‘!’: Logical Compliment operator

Let us see a Java example below to understand unary operators better:

class Main {
public static void main(String[] args) {

int x = 12, y = 12;
int res1, res2;

System.out.println("Value of x: " + x);

res1 = ++x;
System.out.println("After increment: " + res1);

System.out.println("Value of y: " + y);

res2 = --y;
System.out.println("After decrement: " + res2);
}
}


The output of the Java program is:

Value of x: 12
After increment: 13
Value of y: 12
After decrement: 11

The ++ and — operators are used as prefixes in the aforementioned program (++a, —b). These operators (a++, b++) can be used as postfix as well.

6.Bitwise operators:

Java uses bitwise operators to execute operations on individual bits. The bitwise operator, in this case, is ~. Every bit's value is inverted (0 to 1 and 1 to 0).
Let us discuss the operators in the bitwise category and their operations:
‘~’: Bitwise compliment
‘<<’: Left shift
‘>>’: Right shift
‘>>>’: Unsigned Right shift
‘&’: Bitwise AND
‘^’: Bitwise exclusibe OR

Let us see a Java example below to understand bitwise operators better:

class Main {
public static void main(String[] args) {

int x = 12, y = 12;
int res1, res2;

System.out.println("Value of x: " + x);

res1 = ++x;
System.out.println("After increment: " + res1);

System.out.println("Value of y: " + y);

res2 = --y;
System.out.println("After decrement: " + res2);
}
}


The output of the Java program is:

Value of x: 12
After increment: 13
Value of y: 12
After decrement: 11

The ++ and — operators are used as prefixes in the aforementioned program (++a, —b). These operators (a++, b++) can be used as postfix as well.

 There are a lot of other operators in Java too. Let us have a look at them too:

Java instance of operator:

The instanceof operator determines whether an object belongs to a specific class. Let us understand this with the help of a Java example:

class Main {
public static void main(String[] args) {

String str = "HKR Trainings";
boolean res;

res = str instanceof String;
System.out.println("Is str an object of String or not? " + res);
}
}

The output of the Java code is:

Is str an object of String or not?
true

 In this case, str is a String class instance. Consequently, the instanceof operator gives a true result.

Java Ternary Operator:

The if-then-else sentence is denoted by the ternary operator, often known as a conditional operator.
It works as:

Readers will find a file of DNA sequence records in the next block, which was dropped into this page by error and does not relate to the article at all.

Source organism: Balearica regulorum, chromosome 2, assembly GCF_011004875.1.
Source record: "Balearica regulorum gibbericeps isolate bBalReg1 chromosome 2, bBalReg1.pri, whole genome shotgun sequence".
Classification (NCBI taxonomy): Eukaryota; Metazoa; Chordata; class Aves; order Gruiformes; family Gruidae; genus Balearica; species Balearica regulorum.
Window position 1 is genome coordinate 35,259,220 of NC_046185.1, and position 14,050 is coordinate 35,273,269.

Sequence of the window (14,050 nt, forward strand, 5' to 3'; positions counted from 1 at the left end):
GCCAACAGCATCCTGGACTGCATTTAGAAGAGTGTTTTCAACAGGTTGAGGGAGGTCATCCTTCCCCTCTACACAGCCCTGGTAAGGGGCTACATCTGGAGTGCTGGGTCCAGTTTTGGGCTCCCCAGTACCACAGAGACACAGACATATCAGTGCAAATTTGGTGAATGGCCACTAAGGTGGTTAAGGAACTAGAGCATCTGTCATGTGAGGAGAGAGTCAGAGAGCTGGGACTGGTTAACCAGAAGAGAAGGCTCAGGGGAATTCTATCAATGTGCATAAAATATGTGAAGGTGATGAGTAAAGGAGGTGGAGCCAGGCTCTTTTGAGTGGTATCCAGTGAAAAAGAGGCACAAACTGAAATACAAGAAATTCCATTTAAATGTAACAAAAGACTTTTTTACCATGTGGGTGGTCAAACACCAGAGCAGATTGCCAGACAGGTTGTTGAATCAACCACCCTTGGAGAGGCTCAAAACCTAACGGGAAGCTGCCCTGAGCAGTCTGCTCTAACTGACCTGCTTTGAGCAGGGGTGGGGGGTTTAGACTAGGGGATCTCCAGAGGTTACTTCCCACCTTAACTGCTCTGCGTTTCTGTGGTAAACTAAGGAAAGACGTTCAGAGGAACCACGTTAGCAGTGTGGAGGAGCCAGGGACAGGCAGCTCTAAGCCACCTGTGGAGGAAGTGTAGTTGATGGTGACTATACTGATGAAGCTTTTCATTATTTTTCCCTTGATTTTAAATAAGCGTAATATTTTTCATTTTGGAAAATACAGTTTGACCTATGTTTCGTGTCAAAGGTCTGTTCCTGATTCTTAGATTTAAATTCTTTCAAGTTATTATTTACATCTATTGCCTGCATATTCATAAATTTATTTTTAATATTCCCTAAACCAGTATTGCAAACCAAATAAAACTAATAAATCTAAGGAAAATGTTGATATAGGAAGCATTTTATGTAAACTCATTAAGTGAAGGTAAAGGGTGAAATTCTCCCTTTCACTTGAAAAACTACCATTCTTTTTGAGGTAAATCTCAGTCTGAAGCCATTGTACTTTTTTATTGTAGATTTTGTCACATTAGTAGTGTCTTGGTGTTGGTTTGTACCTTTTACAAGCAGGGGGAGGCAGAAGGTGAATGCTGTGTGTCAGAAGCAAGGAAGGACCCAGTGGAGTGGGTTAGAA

Expression1 is assigned to the variable if the expression returns true.
Expression2 is assigned to the variable if the expression returns false.
Let us understand this with the help of a Java example:

class Java {
public static void main(String[] args) {

int Days_in_feb = 29;
String res;

res = (Days_in_feb == 28) ? "Leap year" : "Not a Leap year";
System.out.println(res);
}
}

The output of the Java code is:

Leap year

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Operators' Precedence in Java 

When dealing with hybrid situations including more than one kind of operator, precedence and associative principles are applied. As there may be various evaluations for the exact equation in such instances, these guidelines specify which component of the equation should be taken into account first. The precedence of operations is shown in the table below as magnitude, with the highest precedence at the top and the lowest precedence at the bottom.

Let us understand t precedence of operators with the help of the image below:

Operators' Precedence in Java

Precedence and Associativity

When it concerns hybrid equations, which are equations with numerous operators, there is frequently confusion. Which component to address first is the issue. In these circumstances, there is a golden guideline to remember. Solve the operator with the highest precedence first if the operators are different. Resolve the problem as per the associativity, that really is, whether from left to right or right to left or , if they have the same precedence.

Let us understand this in a better way with the help of the example below:

public class operators {
public static void main(String[] args)
{
int x = 20, y = 10, z = 0, e = 20, f = 40, g = 30;

System.out.println("x+y/e = " + (x + y / e));

System.out.println("x+y*f-f/g = "
+ (x + y * e - f / g));
}
}

The output of the Java code is:

x+y/e = 20
x+y*f-f/g = 219

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 Conclusion

In this article, we have understood the use of Java operators and various types of operators in Java along with some Java examples associated with them. Java has a variety of operators that can be employed depending on the situation. Variables and values can be operated upon using operators. Various types of java operators are arithmetic operators, relational operators, bitwise operators, logical operators, ternary operators, shift operators, etc. We have also talked about the precedence and associativity of the operators.

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Amani
Amani
Research Analyst
As a content writer at HKR trainings, I deliver content on various technologies. I hold my graduation degree in Information technology. I am passionate about helping people understand technology-related content through my easily digestible content. My writings include Data Science, Machine Learning, Artificial Intelligence, Python, Salesforce, Servicenow and etc.

Arithmetic operators.

Assignment operators.

Comparison operators.

Logical operators.

Bitwise operators.